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Permanent link (DOI): https://doi.org/10.7939/R36M7K

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Theses and Dissertations

Artificial intelligence in electrical machine condition monitoring Open Access

Descriptions

Other title
Subject/Keyword
electrical machine condition monitoring
artificial intelligence
Type of item
Thesis
Degree grantor
University of Alberta
Author or creator
Yang, Youliang
Supervisor and department
Zhao, Qing (Electrical and Computer Engineering)
Examining committee member and department
Reformat, Marek (Electrical and Computer Engineering)
Lipsett, Michael (Mechanical Engineering)
Department
Department of Electrical and Computer Engineering
Specialization

Date accepted
2009-10-06T16:51:35Z
Graduation date
2009-11
Degree
Master of Science
Degree level
Master's
Abstract
Electrical machine condition monitoring plays an important role in modern industries. Instead of allowing the machines to run until failure, it is preferred to gather more information about the machine condition before the machine is shut down, so that the machine downtime can be reduced due to repair. Also, it would be very useful to track the machine condition and predict the future machine condition so that maintenance plan can be scheduled in advance. In this thesis, artificial intelligence techniques are utilized for machine condition monitoring. The thesis consists of 3 parts. In the first part, Neural Network and Support Vector Machine models are built to classify different machine conditions. In the second part, time series prediction models are built with Support Vector Regression and wavelet packet decomposition to predict the future machine vibration. Support Vector Regression is applied again in the final part of the thesis to track the machine condition and determine if the machine has thermal sensitivity issue or not. In all 3 parts, experimental results are promising and they certainly can be used in practice in order to facilitate the machine condition monitoring process.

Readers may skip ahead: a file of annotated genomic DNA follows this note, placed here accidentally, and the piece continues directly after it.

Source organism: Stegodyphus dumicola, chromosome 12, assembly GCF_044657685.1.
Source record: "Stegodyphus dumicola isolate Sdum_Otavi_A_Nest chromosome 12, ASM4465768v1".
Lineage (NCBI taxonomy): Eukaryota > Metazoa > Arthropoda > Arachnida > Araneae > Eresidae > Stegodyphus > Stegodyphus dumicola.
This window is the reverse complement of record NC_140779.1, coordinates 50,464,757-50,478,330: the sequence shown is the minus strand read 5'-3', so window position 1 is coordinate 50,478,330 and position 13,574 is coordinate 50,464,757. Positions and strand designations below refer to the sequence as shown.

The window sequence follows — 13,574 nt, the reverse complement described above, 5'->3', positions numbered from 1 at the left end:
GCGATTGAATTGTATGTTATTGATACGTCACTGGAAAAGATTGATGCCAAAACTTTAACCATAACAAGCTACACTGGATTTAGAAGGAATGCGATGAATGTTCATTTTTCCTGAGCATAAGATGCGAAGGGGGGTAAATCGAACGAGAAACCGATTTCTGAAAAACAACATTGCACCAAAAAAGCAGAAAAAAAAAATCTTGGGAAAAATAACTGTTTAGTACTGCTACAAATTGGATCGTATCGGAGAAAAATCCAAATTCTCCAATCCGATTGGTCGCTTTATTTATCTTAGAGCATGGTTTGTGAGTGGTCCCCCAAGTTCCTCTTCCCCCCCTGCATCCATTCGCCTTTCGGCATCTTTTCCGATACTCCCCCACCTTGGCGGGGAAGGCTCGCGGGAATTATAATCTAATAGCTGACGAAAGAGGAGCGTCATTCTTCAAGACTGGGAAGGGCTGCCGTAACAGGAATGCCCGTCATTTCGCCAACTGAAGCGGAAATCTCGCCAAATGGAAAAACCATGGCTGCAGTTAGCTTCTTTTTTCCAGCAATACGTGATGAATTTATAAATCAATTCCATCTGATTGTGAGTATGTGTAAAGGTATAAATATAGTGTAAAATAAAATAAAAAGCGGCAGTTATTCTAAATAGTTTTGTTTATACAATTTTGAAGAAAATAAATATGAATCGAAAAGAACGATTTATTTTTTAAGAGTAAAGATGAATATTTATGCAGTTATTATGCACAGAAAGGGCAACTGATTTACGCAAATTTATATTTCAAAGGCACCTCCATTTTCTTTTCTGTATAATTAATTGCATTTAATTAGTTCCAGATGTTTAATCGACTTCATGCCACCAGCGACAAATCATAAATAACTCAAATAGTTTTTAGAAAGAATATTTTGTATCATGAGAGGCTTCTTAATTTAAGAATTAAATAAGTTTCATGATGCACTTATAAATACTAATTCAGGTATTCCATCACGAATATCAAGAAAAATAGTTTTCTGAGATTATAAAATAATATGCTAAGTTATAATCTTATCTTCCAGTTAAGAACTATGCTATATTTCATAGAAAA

Language
English
DOI
doi:10.7939/R36M7K
Rights
Permission is hereby granted to the University of Alberta Libraries to reproduce single copies of this thesis and to lend or sell such copies for private, scholarly or scientific research purposes only. Where the thesis is converted to, or otherwise made available in digital form, the University of Alberta will advise potential users of the thesis of these terms. The author reserves all other publication and other rights in association with the copyright in the thesis and, except as herein before provided, neither the thesis nor any substantial portion thereof may be printed or otherwise reproduced in any material form whatsoever without the author's prior written permission.
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